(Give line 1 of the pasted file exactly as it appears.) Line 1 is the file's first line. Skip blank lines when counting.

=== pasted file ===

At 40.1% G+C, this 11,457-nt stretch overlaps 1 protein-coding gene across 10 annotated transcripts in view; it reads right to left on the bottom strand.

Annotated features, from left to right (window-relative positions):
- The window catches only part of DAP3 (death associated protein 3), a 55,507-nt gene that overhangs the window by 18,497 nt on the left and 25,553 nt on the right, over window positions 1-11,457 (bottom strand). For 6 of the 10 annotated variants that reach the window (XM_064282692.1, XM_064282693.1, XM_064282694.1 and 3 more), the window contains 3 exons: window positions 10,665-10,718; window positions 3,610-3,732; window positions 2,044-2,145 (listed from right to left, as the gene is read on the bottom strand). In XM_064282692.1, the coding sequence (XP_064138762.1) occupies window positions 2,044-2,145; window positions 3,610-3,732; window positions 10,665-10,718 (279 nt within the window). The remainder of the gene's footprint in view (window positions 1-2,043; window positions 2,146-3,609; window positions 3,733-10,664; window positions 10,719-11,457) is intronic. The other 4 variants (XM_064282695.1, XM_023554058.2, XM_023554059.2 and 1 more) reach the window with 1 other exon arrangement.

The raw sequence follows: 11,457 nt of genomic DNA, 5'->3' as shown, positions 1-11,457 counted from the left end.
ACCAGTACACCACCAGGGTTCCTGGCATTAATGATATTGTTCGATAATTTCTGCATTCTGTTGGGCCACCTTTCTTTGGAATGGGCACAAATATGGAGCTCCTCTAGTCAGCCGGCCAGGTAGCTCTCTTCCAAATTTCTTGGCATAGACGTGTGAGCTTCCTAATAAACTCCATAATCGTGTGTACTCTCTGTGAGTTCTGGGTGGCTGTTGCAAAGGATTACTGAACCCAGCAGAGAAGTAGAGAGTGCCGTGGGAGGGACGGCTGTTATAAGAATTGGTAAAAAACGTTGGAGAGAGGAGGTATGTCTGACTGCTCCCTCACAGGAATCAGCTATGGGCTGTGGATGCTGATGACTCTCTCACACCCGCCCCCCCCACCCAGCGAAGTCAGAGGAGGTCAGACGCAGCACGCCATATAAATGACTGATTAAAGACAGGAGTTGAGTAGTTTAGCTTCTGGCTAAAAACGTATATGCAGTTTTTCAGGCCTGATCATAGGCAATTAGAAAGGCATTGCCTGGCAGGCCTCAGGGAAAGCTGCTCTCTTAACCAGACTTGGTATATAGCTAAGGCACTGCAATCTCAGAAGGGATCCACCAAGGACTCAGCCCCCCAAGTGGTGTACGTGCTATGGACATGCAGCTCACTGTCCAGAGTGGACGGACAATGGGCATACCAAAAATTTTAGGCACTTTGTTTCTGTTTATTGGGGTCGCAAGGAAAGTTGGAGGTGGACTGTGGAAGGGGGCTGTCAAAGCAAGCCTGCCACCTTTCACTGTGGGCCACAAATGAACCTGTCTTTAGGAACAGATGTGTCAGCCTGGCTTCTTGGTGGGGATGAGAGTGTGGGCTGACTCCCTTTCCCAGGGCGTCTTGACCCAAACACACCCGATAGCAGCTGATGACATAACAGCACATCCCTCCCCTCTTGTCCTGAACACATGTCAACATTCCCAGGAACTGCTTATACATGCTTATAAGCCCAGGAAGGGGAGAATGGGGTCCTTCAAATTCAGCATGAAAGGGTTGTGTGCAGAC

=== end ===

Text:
At 40.1% G+C, this 11,457-nt stretch overlaps 1 protein-coding gene across 10 annotated transcripts in view; it reads right to left on the bottom strand.